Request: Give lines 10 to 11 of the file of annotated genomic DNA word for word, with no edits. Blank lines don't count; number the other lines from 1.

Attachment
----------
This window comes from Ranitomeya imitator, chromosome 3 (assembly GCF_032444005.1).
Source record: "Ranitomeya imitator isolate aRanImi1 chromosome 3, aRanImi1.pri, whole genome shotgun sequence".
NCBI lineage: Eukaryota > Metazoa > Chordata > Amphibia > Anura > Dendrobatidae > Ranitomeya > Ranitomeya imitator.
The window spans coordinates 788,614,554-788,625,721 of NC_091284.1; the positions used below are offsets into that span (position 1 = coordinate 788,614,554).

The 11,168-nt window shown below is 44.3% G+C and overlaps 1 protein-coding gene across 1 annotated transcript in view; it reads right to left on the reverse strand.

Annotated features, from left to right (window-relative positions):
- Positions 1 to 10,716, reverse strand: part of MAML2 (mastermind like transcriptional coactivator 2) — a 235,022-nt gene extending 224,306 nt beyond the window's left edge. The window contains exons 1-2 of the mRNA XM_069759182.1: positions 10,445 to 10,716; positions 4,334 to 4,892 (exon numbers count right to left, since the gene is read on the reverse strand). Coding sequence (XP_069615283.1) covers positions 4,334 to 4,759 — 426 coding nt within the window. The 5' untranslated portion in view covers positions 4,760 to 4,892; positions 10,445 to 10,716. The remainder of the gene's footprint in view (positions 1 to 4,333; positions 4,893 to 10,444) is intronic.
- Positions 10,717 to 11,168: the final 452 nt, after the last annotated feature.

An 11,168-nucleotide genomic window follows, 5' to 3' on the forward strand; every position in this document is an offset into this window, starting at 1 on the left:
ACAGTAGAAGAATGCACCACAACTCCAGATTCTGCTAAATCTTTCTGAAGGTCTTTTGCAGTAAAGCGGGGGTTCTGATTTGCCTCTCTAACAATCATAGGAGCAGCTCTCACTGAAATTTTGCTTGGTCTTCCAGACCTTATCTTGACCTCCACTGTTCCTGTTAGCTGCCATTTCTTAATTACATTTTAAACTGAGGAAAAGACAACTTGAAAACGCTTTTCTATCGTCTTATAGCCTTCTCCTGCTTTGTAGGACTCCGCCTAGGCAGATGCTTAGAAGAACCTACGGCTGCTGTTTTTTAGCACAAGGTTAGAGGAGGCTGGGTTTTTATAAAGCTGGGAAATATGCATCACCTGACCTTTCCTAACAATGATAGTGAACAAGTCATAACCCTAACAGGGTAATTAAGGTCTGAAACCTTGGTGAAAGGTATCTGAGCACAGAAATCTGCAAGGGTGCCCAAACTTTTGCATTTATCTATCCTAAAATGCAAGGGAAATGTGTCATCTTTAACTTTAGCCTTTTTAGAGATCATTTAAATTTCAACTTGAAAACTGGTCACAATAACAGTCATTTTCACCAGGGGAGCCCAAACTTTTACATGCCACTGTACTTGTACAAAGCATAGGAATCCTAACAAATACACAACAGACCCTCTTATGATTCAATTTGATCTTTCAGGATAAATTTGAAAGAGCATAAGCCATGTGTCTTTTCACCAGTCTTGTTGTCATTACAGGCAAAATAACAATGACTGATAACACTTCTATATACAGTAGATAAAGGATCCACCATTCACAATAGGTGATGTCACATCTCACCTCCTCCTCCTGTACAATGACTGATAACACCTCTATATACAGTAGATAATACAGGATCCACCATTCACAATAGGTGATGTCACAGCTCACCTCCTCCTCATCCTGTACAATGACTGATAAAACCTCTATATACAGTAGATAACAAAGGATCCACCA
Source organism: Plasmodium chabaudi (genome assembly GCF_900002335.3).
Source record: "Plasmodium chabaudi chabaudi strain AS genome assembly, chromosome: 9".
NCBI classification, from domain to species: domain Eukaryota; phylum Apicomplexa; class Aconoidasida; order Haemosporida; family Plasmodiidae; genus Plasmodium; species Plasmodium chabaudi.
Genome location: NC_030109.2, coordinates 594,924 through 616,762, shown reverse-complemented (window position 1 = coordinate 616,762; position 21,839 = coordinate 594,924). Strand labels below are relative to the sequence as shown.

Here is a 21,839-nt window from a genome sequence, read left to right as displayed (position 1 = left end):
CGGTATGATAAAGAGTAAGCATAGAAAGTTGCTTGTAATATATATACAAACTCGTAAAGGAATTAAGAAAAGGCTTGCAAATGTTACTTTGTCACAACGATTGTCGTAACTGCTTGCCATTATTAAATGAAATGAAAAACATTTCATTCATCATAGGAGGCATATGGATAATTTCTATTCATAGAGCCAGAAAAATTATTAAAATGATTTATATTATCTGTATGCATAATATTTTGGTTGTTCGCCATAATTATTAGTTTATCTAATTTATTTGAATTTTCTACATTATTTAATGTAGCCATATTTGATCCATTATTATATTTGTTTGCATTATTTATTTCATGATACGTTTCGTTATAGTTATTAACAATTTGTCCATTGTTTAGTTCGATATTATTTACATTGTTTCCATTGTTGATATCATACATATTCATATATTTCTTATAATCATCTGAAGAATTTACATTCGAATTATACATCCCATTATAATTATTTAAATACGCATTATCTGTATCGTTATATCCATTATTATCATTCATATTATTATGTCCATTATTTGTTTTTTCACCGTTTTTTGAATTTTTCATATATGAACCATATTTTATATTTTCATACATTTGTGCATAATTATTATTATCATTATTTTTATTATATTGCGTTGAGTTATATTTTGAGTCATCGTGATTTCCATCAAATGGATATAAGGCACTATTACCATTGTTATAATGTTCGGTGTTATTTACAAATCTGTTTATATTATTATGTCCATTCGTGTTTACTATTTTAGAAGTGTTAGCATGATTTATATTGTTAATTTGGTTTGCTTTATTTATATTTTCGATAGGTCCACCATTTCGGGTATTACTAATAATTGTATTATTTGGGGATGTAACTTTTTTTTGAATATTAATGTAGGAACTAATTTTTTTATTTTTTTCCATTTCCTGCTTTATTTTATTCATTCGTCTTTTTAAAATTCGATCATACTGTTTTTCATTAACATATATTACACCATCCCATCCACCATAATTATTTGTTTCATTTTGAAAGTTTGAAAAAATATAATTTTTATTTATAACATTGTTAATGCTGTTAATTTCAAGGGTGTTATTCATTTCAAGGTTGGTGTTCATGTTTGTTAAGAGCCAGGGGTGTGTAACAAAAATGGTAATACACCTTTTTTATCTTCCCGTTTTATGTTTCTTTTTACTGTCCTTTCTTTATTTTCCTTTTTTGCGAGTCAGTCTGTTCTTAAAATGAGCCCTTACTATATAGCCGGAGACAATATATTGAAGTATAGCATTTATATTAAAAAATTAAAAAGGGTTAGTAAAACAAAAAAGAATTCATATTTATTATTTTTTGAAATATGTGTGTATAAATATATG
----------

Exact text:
ACAGTAGAAGAATGCACCACAACTCCAGATTCTGCTAAATCTTTCTGAAGGTCTTTTGCAGTAAAGCGGGGGTTCTGATTTGCCTCTCTAACAATCATAGGAGCAGCTCTCACTGAAATTTTGCTTGGTCTTCCAGACCTTATCTTGACCTCCACTGTTCCTGTTAGCTGCCATTTCTTAATTACATTTTAAACTGAGGAAAAGACAACTTGAAAACGCTTTTCTATCGTCTTATAGCCTTCTCCTGCTTTGTAGGACTCCGCCTAGGCAGATGCTTAGAAGAACCTACGGCTGCTGTTTTTTAGCACAAGGTTAGAGGAGGCTGGGTTTTTATAAAGCTGGGAAATATGCATCACCTGACCTTTCCTAACAATGATAGTGAACAAGTCATAACCCTAACAGGGTAATTAAGGTCTGAAACCTTGGTGAAAGGTATCTGAGCACAGAAATCTGCAAGGGTGCCCAAACTTTTGCATTTATCTATCCTAAAATGCAAGGGAAATGTGTCATCTTTAACTTTAGCCTTTTTAGAGATCATTTAAATTTCAACTTGAAAACTGGTCACAATAACAGTCATTTTCACCAGGGGAGCCCAAACTTTTACATGCCACTGTACTTGTACAAAGCATAGGAATCCTAACAAATACACAACAGACCCTCTTATGATTCAATTTGATCTTTCAGGATAAATTTGAAAGAGCATAAGCCATGTGTCTTTTCACCAGTCTTGTTGTCATTACAGGCAAAATAACAATGACTGATAACACTTCTATATACAGTAGATAAAGGATCCACCATTCACAATAGGTGATGTCACATCTCACCTCCTCCTCCTGTACAATGACTGATAACACCTCTATATACAGTAGATAATACAGGATCCACCATTCACAATAGGTGATGTCACAGCTCACCTCCTCCTCATCCTGTACAATGACTGATAAAACCTCTATATACAGTAGATAACAAAGGATCCACCA
Source organism: Plasmodium chabaudi (genome assembly GCF_900002335.3).